World's 4th 'Tree Man' a Bangladeshi
A slight young man, with a dirty piece of pink cloth covering his hands resting on his lap, sat outside Dr Samanta Lal Sen's office at the Burn & Plastic Surgery Unit of Dhaka Medical College Hospital (DMCH). He looked normal until his mother Amena Begum removed the cloth and he brought his feet out from beneath the chair.
It looked like he had two heavy tree trunks weighing around four kilogrammes glued to his hands with roots and branches sprouting out in all directions. Similar scaly brown outgrowths covered his feet, especially the big toes.
Abul Bajandar, 26, is the fourth man in the world with the tree man illness, a rare skin disorder caused by a virus named human papillomaviruses.
According to information found in the Internet, a Romanian man was first diagnosed with the disease in March 2007. Another case was reported in Indonesia in November the same year in a 35-year-old fisherman. The last reported case also occurred in the same region of Indonesia in 2009.
"I have seen this case for the first time in Bangladesh," said Dr Sen, noted physician and coordinator of the Burn & Plastic Surgery Unit. "It was referred to us by doctors of Gazi Medical College in Khulna."
"The warts began to appear on my leg when I was 15," said Abul, who hailed from Saral bus stand in Payikgachha, Khulna, "At first they were small, but over the last five or six years they began to grow at an accelerated rate."
Abul, who married in 2011 and fathered a three-year-old daughter, soon lost all functions of his hand and had to give up his job as a van driver.
"I need assistance for all my daily tasks from eating to using the toilet," he said. His mother and wife now take care of him every day. "The heavy weight almost tears down my arms and the pain increases when I move my limbs."
Initially, Abul went to village homeopath doctors. But when the treatment failed he was referred to Khulna. "We even took him to Kolkata five times in the last five years," said his sister Aduri Begum who came with him to Dhaka on Friday night.
"The last time we went to India, doctors said we have to do surgery and referred us to Vellore in Madras. But we could not afford the treatment there which would take about Tk 5 lakh," said Abul.
He and his family have already spent about Tk 2 lakh in search for a cure for this disorder. "People helped us a lot by lending money," said Amena Begum.
She lamented how difficult it was for her husband Manik Bajandar, a van driver and a daily labourer, to provide for the six-member family that includes Abul's younger sister, and his wife and daughter.
When all hopes for a possible medical treatment looked bleak, Abul's wife Halima came across a private television channel crew during the last municipality elections. "She suggested that we ask the channel people for help," said Amena.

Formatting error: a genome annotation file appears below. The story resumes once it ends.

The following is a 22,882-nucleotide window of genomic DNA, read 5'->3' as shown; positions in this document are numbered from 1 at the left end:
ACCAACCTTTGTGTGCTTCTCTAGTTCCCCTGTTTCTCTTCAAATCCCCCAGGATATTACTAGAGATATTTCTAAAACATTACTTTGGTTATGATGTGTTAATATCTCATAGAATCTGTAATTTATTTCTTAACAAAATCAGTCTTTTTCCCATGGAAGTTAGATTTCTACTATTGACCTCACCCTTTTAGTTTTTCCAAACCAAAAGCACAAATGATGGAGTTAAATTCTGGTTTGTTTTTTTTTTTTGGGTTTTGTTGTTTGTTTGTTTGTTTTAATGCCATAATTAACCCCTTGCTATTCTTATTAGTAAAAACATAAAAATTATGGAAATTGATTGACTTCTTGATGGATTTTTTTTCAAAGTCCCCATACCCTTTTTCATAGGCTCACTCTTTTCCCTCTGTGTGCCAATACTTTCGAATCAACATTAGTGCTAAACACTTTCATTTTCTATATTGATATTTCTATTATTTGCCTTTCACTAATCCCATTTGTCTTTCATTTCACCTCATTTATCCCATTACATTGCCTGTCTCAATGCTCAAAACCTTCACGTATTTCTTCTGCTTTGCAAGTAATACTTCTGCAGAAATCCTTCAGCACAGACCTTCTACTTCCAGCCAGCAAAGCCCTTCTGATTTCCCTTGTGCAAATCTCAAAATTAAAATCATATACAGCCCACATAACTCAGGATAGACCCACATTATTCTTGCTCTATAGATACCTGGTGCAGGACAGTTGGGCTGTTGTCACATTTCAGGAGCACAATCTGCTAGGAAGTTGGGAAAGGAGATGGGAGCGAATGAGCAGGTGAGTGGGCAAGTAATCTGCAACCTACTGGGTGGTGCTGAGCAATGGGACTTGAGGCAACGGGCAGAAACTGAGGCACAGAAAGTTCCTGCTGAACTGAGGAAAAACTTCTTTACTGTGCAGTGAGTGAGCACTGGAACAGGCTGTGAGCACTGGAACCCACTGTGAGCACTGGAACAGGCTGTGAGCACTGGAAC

Sunil Das, the bureau chief of SATV, was in the area to cover the polls when Abul approached him for help. "At first I thought he was asking for money. But when he showed me his hands I realised I had never seen anything like that before," he said.
Since then Das contacted friends and doctors at home and abroad, trying to find a cure and finally he was referred to the DMCH Burn Unit.
With money raised from a couple of journalists, a doctor and an expatriate worker, Das sent Abul, his mother and sister to Dhaka Medical College on Friday afternoon.
"We may not be able to provide him with an absolute cure, but perhaps we can at least try to make his hands functional," said Dr Sen, after he, his team and another plastic surgeon from Chittagong examined Abul on Saturday morning.
He said he would contact other plastic surgeons of the country and set a five-member medical board on Sunday to decide about the investigation, diagnosis and treatment of Abul's medical case, which would be completely free of cost.
"Since he still can move his fingers, we might remove the extra flesh and skin and free the index and the thumb finger through plastic surgery to return some functionality to his hand," he observed.
However, the doctors could not immediately say what had caused this condition.
"The virus could have entered the body from some injury," said Dr Md Ayub Ali, associate professor, plastic surgery, Chittagong Medical College and Hospital. "This is not usually contagious, but if the condition persists for a long time, say 30 years, then these can transform into malignant cells leading towards cancer," he added.
According to the Dermnet, New Zealand, known as epidermodysplasia verruciformis [also called Lewandowsky-Lutz dysplasia] is an autosomal recessive inherited disorder, which means that two abnormal EV genes, one from each parent, are needed to have the disease.
According to Amena Begum, no-one in Abul's maternal or paternal family had ever such conditions.
Till date no cure has been found. The Indonesian fisherman whose case received worldwide attention, had gained some mobility through surgery, but the warts began to reappear afterwards.